Above Photo: Shakedra Jenerette, Alester Linton-Pryor and Brandon Counts
By V. Susan Hutchinson
Editor’s Note: On February 5 a small group of African American community activists and leaders came together at the Horry County Democratic Party Office (HCDP)in Conway for a candid discussion on issues affecting African Americans.
This article is the last in a 4-part series. Links to the other articles are at the end of the article.
A video representing the complete discussion is available here. This article is taken from the comments in the video from 1:30:17 to the end.
For the list of participants please see HORRY DEMOCRATS HOST AFRICAN AMERICAN ISSUES FORUM.
What about reparations? Should African Americans today, whose ancestors were held as slaves, receive some sort of financial payment for the free labor provided by those slaves, and the harsh treatment that many endured?
That issue was discussed in the closing minutes of the Forum. Moderator Dameion Fowler asked the group to answer yes or no, with an explanation for their answer.
Shakedra Jenerette began by saying yes, but wasn’t certain what form it should take or what metrics would be used to make the decisions. “For all that has been taken from us as a people, we are owed something,” she said. While reparations shouldn’t necessarily be financial in nature, there should be some form of compensation, she said.
Brandon Counts responded with a “no,” commenting, “I don’t think it will solve the problem when it comes to disparity in wealth.” And, he said, “I think it will create more divisiveness between the ethnic groups,” further fueling hatred of minorities held by Trump supporters.
While Verlene DeWitt said she was torn, leaned towards saying no. DeWitt pointed out that some slave owners were black, and how do you justify reparations in that context?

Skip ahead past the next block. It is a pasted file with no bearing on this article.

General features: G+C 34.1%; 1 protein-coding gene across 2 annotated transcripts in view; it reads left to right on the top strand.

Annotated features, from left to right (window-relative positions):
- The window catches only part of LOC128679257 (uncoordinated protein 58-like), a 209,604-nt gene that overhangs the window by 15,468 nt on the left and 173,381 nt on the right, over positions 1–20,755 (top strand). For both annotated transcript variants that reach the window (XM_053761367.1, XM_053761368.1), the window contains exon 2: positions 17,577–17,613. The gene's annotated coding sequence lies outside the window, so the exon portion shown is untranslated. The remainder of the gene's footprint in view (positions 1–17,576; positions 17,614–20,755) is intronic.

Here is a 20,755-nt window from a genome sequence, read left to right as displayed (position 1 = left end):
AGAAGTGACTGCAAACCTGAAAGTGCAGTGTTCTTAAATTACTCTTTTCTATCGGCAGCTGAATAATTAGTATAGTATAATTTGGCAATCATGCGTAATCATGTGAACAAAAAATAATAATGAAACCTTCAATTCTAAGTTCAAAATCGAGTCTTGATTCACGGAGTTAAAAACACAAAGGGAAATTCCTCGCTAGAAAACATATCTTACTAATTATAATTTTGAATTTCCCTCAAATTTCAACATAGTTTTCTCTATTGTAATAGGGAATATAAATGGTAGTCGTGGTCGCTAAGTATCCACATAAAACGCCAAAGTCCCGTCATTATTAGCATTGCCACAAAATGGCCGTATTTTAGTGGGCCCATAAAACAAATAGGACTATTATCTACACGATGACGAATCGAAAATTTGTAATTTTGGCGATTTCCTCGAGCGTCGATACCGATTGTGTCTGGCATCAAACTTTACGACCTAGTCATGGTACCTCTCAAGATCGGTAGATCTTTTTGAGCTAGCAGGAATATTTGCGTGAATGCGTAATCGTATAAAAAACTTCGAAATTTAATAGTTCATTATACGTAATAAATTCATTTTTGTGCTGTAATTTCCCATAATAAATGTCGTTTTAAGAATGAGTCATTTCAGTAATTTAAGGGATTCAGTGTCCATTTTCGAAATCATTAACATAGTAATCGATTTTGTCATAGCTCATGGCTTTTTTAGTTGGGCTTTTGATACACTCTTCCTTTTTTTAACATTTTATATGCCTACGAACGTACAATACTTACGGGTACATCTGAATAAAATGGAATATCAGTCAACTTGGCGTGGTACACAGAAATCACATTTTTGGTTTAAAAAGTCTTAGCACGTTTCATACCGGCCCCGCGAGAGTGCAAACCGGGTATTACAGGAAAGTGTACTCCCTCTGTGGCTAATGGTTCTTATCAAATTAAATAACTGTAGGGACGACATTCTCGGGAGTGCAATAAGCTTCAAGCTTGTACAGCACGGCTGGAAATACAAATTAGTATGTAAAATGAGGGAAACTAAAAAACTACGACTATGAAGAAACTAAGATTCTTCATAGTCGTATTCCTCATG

Pastor Thomas Dixon said “yes, but not monetarily,” explaining that reparations would “settle a debt” that is long overdue. However, he called for an innovative approach, such as putting money into the educational system for African American students. He agreed with Pryor about the need for teaching financial responsibility because without the money management knowledge, monetary compensation would be wasted.
Black Class Differences
Fowler then challenged participants to discuss class differences within the black community. He cited a Pew research poll that reported upper middle class blacks tend to look down on black workers; similar to how white Americans look down on them.
“Is the class rift in the black community so severe that it may be a stumbling block to pushing forward a black agenda?” he asked.
Pastor Dixon noted that the upper-class black community came about after the Civil Rights Act was passed as it created more opportunities for blacks through affirmative action programs. Wealthier blacks, he said, are actually more focused on getting equality for all and not necessarily dismissing working class blacks based on their lower income level. They are looking to “elevate the community as a whole,” he said.
Brandon Counts concurred and said he sees more of a class difference here in South Carolina than what he saw in New York and Washington state. Until the African American community in South Carolina comes together and breaks these ties, he said, “We won’t be able to grow or make ourselves a stronger presence here in South Carolina. We won’t have that same effect that Martin Luther King had.” Counts believes future leaders need to come from the poorer class and go on to inspire across all black classes.
Verlene DeWitt said it was drilled into her head early on that you are required to give back. “You are your brother’s keeper,” she said. Helping, she stressed, doesn’t mean giving people a handout, it means educating them on exercising self-control and letting them know it’s OK to be smart to better themselves.
The Role of the Black Church